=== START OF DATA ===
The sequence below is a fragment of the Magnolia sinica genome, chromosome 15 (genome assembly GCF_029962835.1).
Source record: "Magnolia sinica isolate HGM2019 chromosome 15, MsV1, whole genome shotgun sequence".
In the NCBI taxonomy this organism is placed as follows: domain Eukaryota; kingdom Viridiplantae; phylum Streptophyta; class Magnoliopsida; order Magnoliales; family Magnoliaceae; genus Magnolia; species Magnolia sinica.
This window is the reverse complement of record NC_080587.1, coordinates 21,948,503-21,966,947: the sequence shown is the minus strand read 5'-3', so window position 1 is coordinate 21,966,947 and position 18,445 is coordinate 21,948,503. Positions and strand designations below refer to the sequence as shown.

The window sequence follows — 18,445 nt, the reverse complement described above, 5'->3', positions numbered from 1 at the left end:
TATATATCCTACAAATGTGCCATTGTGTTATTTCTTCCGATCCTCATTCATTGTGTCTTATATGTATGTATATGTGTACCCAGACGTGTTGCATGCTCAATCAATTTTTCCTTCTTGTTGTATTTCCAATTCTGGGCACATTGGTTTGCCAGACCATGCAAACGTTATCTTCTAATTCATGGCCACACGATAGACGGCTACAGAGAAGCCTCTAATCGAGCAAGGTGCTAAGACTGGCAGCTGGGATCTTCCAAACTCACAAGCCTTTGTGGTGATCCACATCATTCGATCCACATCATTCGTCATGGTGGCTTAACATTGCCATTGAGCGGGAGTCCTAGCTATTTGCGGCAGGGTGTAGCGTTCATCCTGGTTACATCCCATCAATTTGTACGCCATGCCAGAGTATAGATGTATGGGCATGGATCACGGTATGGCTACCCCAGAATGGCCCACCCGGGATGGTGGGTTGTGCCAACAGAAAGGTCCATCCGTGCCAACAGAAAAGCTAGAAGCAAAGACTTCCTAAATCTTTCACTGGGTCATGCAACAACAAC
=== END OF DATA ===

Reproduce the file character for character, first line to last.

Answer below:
The sequence below is a fragment of the Magnolia sinica genome, chromosome 15 (genome assembly GCF_029962835.1).
Source record: "Magnolia sinica isolate HGM2019 chromosome 15, MsV1, whole genome shotgun sequence".
In the NCBI taxonomy this organism is placed as follows: domain Eukaryota; kingdom Viridiplantae; phylum Streptophyta; class Magnoliopsida; order Magnoliales; family Magnoliaceae; genus Magnolia; species Magnolia sinica.
This window is the reverse complement of record NC_080587.1, coordinates 21,948,503-21,966,947: the sequence shown is the minus strand read 5'-3', so window position 1 is coordinate 21,966,947 and position 18,445 is coordinate 21,948,503. Positions and strand designations below refer to the sequence as shown.

The window sequence follows — 18,445 nt, the reverse complement described above, 5'->3', positions numbered from 1 at the left end:
TATATATCCTACAAATGTGCCATTGTGTTATTTCTTCCGATCCTCATTCATTGTGTCTTATATGTATGTATATGTGTACCCAGACGTGTTGCATGCTCAATCAATTTTTCCTTCTTGTTGTATTTCCAATTCTGGGCACATTGGTTTGCCAGACCATGCAAACGTTATCTTCTAATTCATGGCCACACGATAGACGGCTACAGAGAAGCCTCTAATCGAGCAAGGTGCTAAGACTGGCAGCTGGGATCTTCCAAACTCACAAGCCTTTGTGGTGATCCACATCATTCGATCCACATCATTCGTCATGGTGGCTTAACATTGCCATTGAGCGGGAGTCCTAGCTATTTGCGGCAGGGTGTAGCGTTCATCCTGGTTACATCCCATCAATTTGTACGCCATGCCAGAGTATAGATGTATGGGCATGGATCACGGTATGGCTACCCCAGAATGGCCCACCCGGGATGGTGGGTTGTGCCAACAGAAAGGTCCATCCGTGCCAACAGAAAAGCTAGAAGCAAAGACTTCCTAAATCTTTCACTGGGTCATGCAACAACAAC